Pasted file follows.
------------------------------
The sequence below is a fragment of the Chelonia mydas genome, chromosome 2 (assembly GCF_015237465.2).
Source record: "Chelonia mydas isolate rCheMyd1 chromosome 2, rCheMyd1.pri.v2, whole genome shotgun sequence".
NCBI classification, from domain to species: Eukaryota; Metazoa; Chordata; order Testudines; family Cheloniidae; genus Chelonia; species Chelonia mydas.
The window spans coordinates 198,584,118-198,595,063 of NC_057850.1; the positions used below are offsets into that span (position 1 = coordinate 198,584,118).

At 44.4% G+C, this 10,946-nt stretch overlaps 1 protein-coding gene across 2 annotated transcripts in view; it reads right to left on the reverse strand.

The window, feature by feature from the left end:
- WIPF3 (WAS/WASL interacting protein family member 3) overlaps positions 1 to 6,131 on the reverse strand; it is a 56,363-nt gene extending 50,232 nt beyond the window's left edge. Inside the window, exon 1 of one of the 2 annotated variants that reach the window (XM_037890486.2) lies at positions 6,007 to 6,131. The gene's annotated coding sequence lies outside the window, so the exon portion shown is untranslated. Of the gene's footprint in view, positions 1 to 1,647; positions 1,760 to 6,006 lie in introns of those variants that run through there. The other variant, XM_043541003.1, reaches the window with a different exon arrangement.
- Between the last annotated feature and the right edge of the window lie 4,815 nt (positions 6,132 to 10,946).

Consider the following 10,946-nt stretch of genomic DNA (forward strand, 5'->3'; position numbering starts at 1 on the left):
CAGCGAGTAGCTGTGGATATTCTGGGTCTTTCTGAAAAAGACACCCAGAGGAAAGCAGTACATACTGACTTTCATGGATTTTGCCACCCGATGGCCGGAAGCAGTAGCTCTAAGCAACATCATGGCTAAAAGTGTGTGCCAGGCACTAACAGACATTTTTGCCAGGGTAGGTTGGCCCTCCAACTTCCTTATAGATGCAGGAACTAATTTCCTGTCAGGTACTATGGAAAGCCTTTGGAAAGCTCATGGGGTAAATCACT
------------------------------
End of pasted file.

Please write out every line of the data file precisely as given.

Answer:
The sequence below is a fragment of the Chelonia mydas genome, chromosome 2 (assembly GCF_015237465.2).
Source record: "Chelonia mydas isolate rCheMyd1 chromosome 2, rCheMyd1.pri.v2, whole genome shotgun sequence".
NCBI classification, from domain to species: Eukaryota; Metazoa; Chordata; order Testudines; family Cheloniidae; genus Chelonia; species Chelonia mydas.
The window spans coordinates 198,584,118-198,595,063 of NC_057850.1; the positions used below are offsets into that span (position 1 = coordinate 198,584,118).

At 44.4% G+C, this 10,946-nt stretch overlaps 1 protein-coding gene across 2 annotated transcripts in view; it reads right to left on the reverse strand.

The window, feature by feature from the left end:
- WIPF3 (WAS/WASL interacting protein family member 3) overlaps positions 1 to 6,131 on the reverse strand; it is a 56,363-nt gene extending 50,232 nt beyond the window's left edge. Inside the window, exon 1 of one of the 2 annotated variants that reach the window (XM_037890486.2) lies at positions 6,007 to 6,131. The gene's annotated coding sequence lies outside the window, so the exon portion shown is untranslated. Of the gene's footprint in view, positions 1 to 1,647; positions 1,760 to 6,006 lie in introns of those variants that run through there. The other variant, XM_043541003.1, reaches the window with a different exon arrangement.
- Between the last annotated feature and the right edge of the window lie 4,815 nt (positions 6,132 to 10,946).

Consider the following 10,946-nt stretch of genomic DNA (forward strand, 5'->3'; position numbering starts at 1 on the left):
CAGCGAGTAGCTGTGGATATTCTGGGTCTTTCTGAAAAAGACACCCAGAGGAAAGCAGTACATACTGACTTTCATGGATTTTGCCACCCGATGGCCGGAAGCAGTAGCTCTAAGCAACATCATGGCTAAAAGTGTGTGCCAGGCACTAACAGACATTTTTGCCAGGGTAGGTTGGCCCTCCAACTTCCTTATAGATGCAGGAACTAATTTCCTGTCAGGTACTATGGAAAGCCTTTGGAAAGCTCATGGGGTAAATCACT